But I’m sure the officers will feel better knowing that the metal bits on their belt finally match their tie clips.
Rumors of Gander Mountain’s demise have been on point. This probably doesn’t come as a surprise to anybody who has walked into one of its stores. Its prices are ridiculous, especially in this age of online shopping. A lot of its used guns go for the same price as new guns elsewhere. And when it runs a sale the prices finally come down to normal prices elsewhere.
In the last week people have been claiming that Gander Mountain is in the process of filing bankruptcy. The company finally put out a statement on the matter. I think the statement will go down in history has one of the best examples of corporate speak:
As a privately held company, it is our longstanding policy not to comment on our business affairs. Unfortunately, recent speculative news articles have caused concern among some of our customers, employees, and trade partners, and require us to make a rare exception.
Gander Mountain is the nation’s largest outdoor retail network with 162 specialty stores across 26 states. We are a fully integrated Omni-Channel retailer dedicated to servicing the hunting, camping, fishing, shooting sports, and outdoor products markets. As ‘America’s Firearms Supercenter™,’ we are a market leader in the shooting sports category with an extensive offering of firearms, ammunition, and accessories.
Like most retailers, we are subject to normal economic cycles, changes in our industry and shifts in consumer demand that require us to adapt our business accordingly. It’s been that way since 1960, when we started out as a catalog company in small-town Wisconsin, and it remains the case today. It is this constant adaptation and desire to offer our customers the best selection, best value and best service that has been our hallmark for generations.
Gander Mountain and its ownership group have undertaken a best-practices approach to review our strategic options specific to positioning the company for long-term success. When we engage in such a review we often seek information and advice from external advisors to inform our decisions. To assist in this process, we have retained Houlihan Lokey as independent advisors and we are confident that the outcome of the review will identify the right go-forward strategy. In the meantime, our Gander Mountain stores and gandermountain.com remain the place to go for all of our customers’ outdoor adventure needs.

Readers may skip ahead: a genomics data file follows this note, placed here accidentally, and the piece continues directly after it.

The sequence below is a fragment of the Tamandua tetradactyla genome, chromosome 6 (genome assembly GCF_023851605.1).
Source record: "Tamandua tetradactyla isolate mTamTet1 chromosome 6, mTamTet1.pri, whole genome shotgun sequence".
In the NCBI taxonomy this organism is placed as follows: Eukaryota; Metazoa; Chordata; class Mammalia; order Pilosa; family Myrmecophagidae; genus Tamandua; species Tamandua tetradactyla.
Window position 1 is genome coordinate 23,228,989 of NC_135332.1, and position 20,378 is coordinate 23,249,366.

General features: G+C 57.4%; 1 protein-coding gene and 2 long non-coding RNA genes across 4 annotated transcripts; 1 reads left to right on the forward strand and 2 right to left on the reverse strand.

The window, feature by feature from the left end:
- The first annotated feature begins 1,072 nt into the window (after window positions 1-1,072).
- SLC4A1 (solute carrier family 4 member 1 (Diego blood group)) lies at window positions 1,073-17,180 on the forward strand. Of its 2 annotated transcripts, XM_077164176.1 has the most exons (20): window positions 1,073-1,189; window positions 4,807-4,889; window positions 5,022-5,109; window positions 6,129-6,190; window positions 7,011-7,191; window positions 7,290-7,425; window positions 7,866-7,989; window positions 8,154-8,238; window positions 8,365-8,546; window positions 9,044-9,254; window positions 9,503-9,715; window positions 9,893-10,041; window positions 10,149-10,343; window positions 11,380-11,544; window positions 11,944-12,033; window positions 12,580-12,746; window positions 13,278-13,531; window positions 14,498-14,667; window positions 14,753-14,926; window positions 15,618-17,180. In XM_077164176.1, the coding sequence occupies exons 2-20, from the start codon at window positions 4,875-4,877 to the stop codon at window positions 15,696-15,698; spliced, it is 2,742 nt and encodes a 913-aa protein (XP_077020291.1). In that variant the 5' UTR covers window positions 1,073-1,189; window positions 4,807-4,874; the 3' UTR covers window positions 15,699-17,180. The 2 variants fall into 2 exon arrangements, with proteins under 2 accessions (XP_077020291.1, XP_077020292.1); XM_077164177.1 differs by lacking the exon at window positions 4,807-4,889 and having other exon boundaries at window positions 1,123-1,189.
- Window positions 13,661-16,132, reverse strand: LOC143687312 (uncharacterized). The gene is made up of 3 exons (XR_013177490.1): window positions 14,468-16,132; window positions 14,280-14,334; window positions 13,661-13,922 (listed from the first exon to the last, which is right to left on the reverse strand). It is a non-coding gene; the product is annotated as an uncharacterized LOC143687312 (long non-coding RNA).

That is a lot of words put together to say nothing meaningful. If I had my corporate buzzword bing cards out I’d have probably screamed bingo at least a dozen times. I could have cut that statement down to a single sentence: Our financials are fucked and we’re brining in outside help in the hopes of fixing this shit.
I’ve periodically told gun control advocates that if they really want to land a blow against the gun industry they should vote for Republicans. The industry does best when the fear of gun control legislation is on the table, which is generally higher when Democrats get into office. Since the Republicans have pretty much taken everything we’re probably going to see a great culling of gun manufacturers and resellers as sales drop. Business like Gander Mountain, whose propensity to overcharge is well known through the shooting community, are in trouble.
The Transportation Security Administration (TSA) has a sordid record when it comes to airport security. Since airport security is the agency’s primary job and it hasn’t been doing an effective job at providing security you might expect it to, you know, try to improve its capabilities. Instead the agency has been doubling down on security theater. But the best part is that the agency realizes that its efforts are theater:
If you’ve ever suspected that the TSA’s airport behavior screening (where it looks for visual signs of lying or stress) was just another example of ineffective security theater, you now have some science to back up your hunches. Thanks to a lawsuit, the ACLU has obtained TSA files showing that the organization has pushed and even expanded its “behavior detection” program despite a lack of supporting evidence. While the TSA maintains that it can detect signs of shady activity through fidgeting, shifty eyes and other visual cues, studies in its files suggest just the opposite — you’d have just as much success by choosing at random. And those are in controlled conditions, not a busy airport where anxiety and stress are par for the course.
The TSA hasn’t thwarted a single terrorist attack since it was founded. It hasn’t even done anything noteworthy in the field of security. The only thing the agency has managed to do is bolster the profits of bottled water manufacturers by stealing air travelers’ water and forcing them to buy more inside of “secure” areas. Yet this agency continues to exist. It continues to exist because the government that established it believes stealing your money and giving it to one of its entirely ineffective agency is fiscally responsible.
The next time some statist dipshit tells you that taxes aren’t high enough remind them that a ton of tax money is being irresponsibly dumped into agencies like the TSA.
Donald Trump has promised to bring in a new wave of protectionism for American businesses. This news has been met with cheers from the small government advocates in the Republican Party. The democrats haven’t been cheering but only because Donald Trump is promising it. If Hillary Clinton had promised it they would be cheering but at least the cheering wouldn’t come immediately after claiming they’re for a small government.
Protectionism is almost always promised by people who blame foreign countries from a bad domestic economy and this case is no different. Trump and the republicans are claiming that China has been stealing American jobs. But Jack Ma, Chinese billionaire, sees things slightly differently:
Ma says blaming China for any economic issues in the U.S. is misguided. If America is looking to blame anyone, Ma said, it should blame itself.